When Jacques RanciÃ¨re took the Swift Lecture Hall stage at the University of Chicago before a packed house, he looked more like a late-night diner patron than an astoundingly popular philosopher. Without the questionable dandyism of Bernard-Henri LÃ©vy, or the casual arrogance of Slavoj Å½iÅ¾ek (who preceded him as the Critical Inquiry Distinguished Visiting Professor at the University of Chicago), RanciÃ¨re almost seemed like a charming bachelor who just happens to have entire issues of Artforum devoted to polishing his boots. But an hour and a half of rapid-fire Frenglish later, the charm was starting to wear off.
The lecture, titled “The Pensive Image,” focused on RanciÃ¨re’s politically-permeated aesthetic theory. From Critical Inquiry editor-in-chief W.J.T. Mitchell’s perspective, that theory emerges from a “radical view of human equality rooted in our shared access to language.” So what does that have to do with the “pensiveness” of an image, apparently some quality between action and inaction? Aside from some mumbling on RanciÃ¨re’s part about the estrangement of the political from the aesthetic exemplified in a photograph of an Alabama sharecropper’s bare kitchen, it wasn’t clear. Furthermore, it’s secondary to claims that RanciÃ¨re has made repeatedly and more articulately in print–that politics addresses some kind of inequality and that aesthetics is properly egalitarian.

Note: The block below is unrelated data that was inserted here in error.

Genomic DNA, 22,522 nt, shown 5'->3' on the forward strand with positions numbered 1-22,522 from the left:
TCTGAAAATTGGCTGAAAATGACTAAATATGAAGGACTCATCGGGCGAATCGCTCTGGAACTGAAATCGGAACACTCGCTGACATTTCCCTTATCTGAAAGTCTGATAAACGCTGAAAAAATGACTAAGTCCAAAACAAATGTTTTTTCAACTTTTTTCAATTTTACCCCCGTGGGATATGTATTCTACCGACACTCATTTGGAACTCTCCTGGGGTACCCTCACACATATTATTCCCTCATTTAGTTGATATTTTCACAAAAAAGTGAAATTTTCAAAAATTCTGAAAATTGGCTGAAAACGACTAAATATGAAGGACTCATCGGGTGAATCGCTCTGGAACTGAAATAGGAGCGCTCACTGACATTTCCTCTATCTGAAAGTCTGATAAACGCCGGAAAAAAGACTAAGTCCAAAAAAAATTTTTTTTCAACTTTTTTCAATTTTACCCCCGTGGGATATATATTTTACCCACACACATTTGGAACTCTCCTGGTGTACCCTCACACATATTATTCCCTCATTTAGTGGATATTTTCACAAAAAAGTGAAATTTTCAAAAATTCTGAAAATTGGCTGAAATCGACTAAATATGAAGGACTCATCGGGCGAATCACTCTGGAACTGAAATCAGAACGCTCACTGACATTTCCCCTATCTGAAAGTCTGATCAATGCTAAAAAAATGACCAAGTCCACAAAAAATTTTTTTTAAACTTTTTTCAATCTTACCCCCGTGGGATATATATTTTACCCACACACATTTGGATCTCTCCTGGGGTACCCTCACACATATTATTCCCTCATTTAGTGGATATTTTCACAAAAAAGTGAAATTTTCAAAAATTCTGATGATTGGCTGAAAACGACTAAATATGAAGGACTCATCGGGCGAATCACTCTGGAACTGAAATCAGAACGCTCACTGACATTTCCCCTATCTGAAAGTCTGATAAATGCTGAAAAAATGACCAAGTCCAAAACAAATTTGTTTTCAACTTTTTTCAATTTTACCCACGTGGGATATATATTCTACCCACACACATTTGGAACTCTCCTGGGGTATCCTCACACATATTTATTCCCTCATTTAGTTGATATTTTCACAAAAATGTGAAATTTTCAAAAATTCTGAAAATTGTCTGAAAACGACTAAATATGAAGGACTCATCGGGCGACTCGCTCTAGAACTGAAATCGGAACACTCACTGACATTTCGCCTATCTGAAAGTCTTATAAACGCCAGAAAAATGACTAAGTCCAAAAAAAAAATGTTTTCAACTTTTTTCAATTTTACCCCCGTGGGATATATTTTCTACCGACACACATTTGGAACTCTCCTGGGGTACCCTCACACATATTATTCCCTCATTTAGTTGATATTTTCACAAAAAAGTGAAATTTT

Halfway through the lecture, minds were starting to wander. Grad students texted, and Critical Inquiry editors stopped taking notes to gaze at their shoes. RanciÃ¨re concluded by displaying a tepid piece of video art. Nuclear blasts and Spanish anarchists are iconic, maybe, but they feel like old stock no matter how you juxtapose them. At a minimum, there are more nuanced ways of presenting opposition to power and violence. For those who seek clarification, RanciÃ¨re will speak again on the 24th.